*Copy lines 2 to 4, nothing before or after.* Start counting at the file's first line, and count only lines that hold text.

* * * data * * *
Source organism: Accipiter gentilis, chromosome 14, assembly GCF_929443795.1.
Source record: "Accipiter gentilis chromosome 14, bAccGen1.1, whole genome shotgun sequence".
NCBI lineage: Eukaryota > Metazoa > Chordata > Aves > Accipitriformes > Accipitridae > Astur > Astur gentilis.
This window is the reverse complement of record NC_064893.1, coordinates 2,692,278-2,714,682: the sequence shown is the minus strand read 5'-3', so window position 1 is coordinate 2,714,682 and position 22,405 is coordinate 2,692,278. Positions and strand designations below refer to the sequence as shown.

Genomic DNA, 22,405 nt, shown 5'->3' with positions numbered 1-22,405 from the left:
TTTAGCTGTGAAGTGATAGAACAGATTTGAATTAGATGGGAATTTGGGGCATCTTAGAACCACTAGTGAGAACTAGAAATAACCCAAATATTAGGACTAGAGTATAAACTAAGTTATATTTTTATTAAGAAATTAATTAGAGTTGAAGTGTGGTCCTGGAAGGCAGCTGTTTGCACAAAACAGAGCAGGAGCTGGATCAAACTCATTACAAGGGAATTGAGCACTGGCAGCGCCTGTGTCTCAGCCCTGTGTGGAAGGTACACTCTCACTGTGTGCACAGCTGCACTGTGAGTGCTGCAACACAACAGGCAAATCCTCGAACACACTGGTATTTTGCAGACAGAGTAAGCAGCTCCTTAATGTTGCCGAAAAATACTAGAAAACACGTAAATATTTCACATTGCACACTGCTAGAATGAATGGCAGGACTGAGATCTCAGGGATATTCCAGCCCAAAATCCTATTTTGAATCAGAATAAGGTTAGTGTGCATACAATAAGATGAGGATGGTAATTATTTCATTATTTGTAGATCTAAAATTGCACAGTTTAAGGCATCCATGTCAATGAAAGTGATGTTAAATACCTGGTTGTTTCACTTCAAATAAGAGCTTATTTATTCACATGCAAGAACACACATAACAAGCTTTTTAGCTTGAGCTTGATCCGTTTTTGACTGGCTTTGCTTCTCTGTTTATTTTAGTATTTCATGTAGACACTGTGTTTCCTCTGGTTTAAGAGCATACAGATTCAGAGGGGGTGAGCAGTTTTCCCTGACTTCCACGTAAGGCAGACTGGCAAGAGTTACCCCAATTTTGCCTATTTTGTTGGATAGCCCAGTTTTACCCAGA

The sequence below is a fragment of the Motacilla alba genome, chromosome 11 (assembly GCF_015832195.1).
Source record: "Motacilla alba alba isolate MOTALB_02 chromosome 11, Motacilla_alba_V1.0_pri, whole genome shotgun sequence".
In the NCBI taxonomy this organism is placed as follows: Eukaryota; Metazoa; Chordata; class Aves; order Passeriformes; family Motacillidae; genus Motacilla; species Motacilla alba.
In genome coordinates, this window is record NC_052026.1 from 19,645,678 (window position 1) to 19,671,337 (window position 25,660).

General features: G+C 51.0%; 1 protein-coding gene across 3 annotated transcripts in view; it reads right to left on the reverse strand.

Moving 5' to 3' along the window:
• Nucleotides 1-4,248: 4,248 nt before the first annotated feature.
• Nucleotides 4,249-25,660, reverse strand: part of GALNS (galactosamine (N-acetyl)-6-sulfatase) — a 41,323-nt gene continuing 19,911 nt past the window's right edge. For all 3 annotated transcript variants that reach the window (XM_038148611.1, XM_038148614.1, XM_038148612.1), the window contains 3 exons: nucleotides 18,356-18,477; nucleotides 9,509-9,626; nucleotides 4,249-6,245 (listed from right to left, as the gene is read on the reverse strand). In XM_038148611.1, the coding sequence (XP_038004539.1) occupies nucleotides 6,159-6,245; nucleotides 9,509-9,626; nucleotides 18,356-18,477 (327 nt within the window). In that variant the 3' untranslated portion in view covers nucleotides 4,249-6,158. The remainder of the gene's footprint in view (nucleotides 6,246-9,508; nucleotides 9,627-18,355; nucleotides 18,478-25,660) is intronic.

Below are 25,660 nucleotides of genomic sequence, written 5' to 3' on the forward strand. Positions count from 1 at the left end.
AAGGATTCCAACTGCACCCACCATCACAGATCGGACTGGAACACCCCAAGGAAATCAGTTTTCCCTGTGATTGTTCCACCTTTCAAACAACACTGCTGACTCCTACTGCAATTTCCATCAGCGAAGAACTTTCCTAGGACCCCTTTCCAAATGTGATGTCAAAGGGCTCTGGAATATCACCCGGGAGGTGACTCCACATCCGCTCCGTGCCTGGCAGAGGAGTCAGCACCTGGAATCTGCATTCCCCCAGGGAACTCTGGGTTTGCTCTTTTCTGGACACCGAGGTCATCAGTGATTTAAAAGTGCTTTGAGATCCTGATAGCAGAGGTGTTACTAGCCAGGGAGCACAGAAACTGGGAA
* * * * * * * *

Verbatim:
Source record: "Accipiter gentilis chromosome 14, bAccGen1.1, whole genome shotgun sequence".
NCBI lineage: Eukaryota > Metazoa > Chordata > Aves > Accipitriformes > Accipitridae > Astur > Astur gentilis.
This window is the reverse complement of record NC_064893.1, coordinates 2,692,278-2,714,682: the sequence shown is the minus strand read 5'-3', so window position 1 is coordinate 2,714,682 and position 22,405 is coordinate 2,692,278. Positions and strand designations below refer to the sequence as shown.